Conversation: MASS Design Group

“Architecture, if done well, can produce value in things.  It can transform a basic product into something that is then valued at a higher rate. We thought of it as a kind of engine.” Michael Murphy, MASS Design Group

Today I met with Michael Murphy, founding partner of MASS Design Group and 2007 Hart Howerton Fellow.  The opportunity for the firm’s first project, Butaro Hospital, grew out of Michael’s research in Rwanda that began with the fellowship.   Michael recently completed his Master in Architecture program at the Harvard Graduate School of Design.  MASS Design Group believes that ‘humanitarian architecture’ is architecture, and that the social and political are integral, not optional, aspects of design. 

One of MASS Design Group's renderings of proposal for PS1 courtyard installation

Q: How did the ideas of MASS Design Group translate to an academic thesis at the GSD?
A:  The underlying question of the thesis was:  what is the hybridization of architecture called “social architecture?” It traced the ontological discussion about the theory of architecture, but through the lens of those people who question the political.  There were several key players who have been thinking about this question for some time.  The idea was to understand social issues, and the social agenda, through that lens.  The thesis was a paper based theoretical one.  Had it been a design thesis, it might have manifested as something like MASS Design Group’s entry for the MoMA PS1 Young Architects Competition.

Q:  MASS Design Group’s entry for the MoMA PS1 competition was chosen as one of five finalists.  What was the concept behind the proposal?
A: One fundamental question was, how do you add value through architecture? MASS was able to achieve this in Rwanda, but mapping that concept onto Queens presents new questions. There are key differences between a post-industrial and pre-industrial economy, and the value-add should to be thought of in different terms. One way of doing this is through the material choices; for PS1 the entire project wasto be recyclable.  This included 55,000 bottles that would be suspended to create a canopy, and later reformed into chair.  All of the other elements were recyclable as well.  The chairs could later be sold (with profits going to local area non-profit organizations). It is rethinking what it means to recycle; it is not just reusing but actually adding value. Architecture, if done well, can produce value in things.  It can transform a basic product into something that is then valued at a higher rate. Something as impermanent the PS1 courtyard installation can have a more permanent impact.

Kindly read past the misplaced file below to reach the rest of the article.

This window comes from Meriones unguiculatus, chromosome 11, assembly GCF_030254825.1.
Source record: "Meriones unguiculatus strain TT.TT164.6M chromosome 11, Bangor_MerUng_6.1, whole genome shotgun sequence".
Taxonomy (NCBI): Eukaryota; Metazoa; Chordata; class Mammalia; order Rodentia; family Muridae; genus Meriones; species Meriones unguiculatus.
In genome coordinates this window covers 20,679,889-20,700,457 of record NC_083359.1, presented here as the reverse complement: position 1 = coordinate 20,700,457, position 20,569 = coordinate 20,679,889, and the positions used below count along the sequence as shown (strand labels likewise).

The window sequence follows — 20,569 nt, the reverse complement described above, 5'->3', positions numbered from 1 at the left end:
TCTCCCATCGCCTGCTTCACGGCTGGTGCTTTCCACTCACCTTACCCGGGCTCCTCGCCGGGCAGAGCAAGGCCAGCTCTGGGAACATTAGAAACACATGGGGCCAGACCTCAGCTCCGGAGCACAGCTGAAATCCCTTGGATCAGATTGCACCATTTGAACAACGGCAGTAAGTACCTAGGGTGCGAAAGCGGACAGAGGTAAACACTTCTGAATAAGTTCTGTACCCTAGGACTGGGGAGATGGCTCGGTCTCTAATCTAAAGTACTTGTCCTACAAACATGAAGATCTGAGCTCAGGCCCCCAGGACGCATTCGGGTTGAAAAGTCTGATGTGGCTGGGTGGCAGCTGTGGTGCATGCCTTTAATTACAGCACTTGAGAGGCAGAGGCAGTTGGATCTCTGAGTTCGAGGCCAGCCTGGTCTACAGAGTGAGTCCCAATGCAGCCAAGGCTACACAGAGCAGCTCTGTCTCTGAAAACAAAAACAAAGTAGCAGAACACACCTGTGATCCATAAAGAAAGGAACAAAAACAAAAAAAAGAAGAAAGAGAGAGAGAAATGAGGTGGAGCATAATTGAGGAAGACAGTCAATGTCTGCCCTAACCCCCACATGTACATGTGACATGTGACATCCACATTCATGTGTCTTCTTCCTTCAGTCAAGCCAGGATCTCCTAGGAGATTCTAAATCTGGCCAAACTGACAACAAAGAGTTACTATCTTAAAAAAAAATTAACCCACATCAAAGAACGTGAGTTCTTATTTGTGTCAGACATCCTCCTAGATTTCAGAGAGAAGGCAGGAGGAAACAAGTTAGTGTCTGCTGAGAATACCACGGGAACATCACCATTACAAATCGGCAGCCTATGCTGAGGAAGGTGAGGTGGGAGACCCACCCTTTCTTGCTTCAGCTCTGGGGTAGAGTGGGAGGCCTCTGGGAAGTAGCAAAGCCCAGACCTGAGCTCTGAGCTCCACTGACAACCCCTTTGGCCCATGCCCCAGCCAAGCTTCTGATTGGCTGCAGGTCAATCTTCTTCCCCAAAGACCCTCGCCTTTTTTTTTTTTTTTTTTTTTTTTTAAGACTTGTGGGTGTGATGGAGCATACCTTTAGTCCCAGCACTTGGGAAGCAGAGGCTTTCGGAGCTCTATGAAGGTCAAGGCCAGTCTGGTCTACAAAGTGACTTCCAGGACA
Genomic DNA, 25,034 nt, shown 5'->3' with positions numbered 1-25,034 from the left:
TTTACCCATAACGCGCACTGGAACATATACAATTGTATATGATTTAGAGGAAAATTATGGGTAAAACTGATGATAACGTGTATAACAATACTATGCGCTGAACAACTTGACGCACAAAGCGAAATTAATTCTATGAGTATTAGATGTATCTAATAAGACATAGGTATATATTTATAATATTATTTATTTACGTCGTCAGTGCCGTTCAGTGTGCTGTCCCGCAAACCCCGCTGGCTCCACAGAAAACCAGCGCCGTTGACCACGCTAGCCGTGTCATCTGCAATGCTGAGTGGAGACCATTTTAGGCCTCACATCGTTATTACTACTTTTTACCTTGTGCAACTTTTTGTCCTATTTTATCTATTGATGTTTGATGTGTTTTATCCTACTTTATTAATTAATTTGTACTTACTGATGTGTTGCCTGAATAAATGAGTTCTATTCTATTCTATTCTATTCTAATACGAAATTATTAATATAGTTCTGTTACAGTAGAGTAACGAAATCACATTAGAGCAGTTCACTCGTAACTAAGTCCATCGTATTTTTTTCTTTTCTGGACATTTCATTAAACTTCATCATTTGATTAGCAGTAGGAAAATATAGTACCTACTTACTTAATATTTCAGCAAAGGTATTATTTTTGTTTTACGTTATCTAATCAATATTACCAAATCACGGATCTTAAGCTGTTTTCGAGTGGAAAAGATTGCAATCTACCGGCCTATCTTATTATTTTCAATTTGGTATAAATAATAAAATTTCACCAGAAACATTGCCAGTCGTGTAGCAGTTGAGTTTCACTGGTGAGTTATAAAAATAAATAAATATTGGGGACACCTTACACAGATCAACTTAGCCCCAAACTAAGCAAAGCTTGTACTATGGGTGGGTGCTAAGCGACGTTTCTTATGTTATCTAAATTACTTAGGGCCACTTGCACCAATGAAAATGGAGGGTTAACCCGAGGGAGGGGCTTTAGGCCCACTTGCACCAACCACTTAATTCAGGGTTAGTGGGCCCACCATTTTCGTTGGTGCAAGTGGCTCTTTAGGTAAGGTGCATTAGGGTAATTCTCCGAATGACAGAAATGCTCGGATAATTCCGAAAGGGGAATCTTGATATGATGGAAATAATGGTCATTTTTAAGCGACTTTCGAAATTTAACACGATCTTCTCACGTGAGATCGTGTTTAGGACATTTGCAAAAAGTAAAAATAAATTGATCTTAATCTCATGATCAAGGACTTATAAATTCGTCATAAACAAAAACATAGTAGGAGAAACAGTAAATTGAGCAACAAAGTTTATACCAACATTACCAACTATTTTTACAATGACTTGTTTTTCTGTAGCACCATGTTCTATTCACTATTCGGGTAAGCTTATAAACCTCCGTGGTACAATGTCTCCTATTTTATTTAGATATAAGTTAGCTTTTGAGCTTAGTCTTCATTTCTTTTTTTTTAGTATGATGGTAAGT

Q: The winning entry, from Interboro Partners, also addressed how the materials purchased for the installation could later be repurposed and benefit the community.  Was there a design brief from MoMA that suggested this kind of thinking?
A: There was no explicit prompt, but the fact that they were both chosen shows that MoMA recognizes the contemporary shift in architecture. It is a new questioning about our relevance and our value-add.  What is our ethical commitment? What is our social responsibility? What are the implications of our design decisions for a community?

The design proposal is shown in this animation: http://vimeo.com/19953966

Q: Is the concept of social architecture being explored in the academic world?
A: They are having more conversations about it within institutions, but perhaps still having the wrong conversation. It is still seen as an option.  Oftentimes, people talk about social architecture as if it was a trend, a hyphenated form away from capital A, typical, or this rarified art form we call “architecture.”

Q: In projects abroad, how did you incorporate local building practices, spatial ideas, and materials?
A: One compliment MASS received for Butaro Hospital was that is looked very vernacular, while at the same time very modern. The goal is to create a sensible, responsive design that is also contemporary. There are, of course, issues with being overly sensitive to vernacular, because it is not just about the form, but more about contextual responsibility.
When resources are scarce, sometimes it is cheaper to import than to use local materials. For example, concrete from China is often cheaper than local building materials.  So that material becomes the building material of the poor. The poor housing in Rwanda looks similar to the poor housing in Haiti. It isn’t necessarily the right answer, or what people want, but it is what they have. To change that is an imperative political act of the architect.  There is also the question of what the local builders are familiar with. There is a law in Rwanda saying all buildings made of mud must be demolished and rebuilt in concrete. Architects can show how better construction techniques using mud could be beneficial.
In Rwanda, we were able to incorporate some very locally sourced volcanic rocks, which turned out beautifully. We worked with the local masons to train them on construction of a new wall type. In our project now in Haiti, we are looking at incorporating more local materials.

Q: What does MASS stand for?
A: It stands for a “Model of Architecture Serving Society.”

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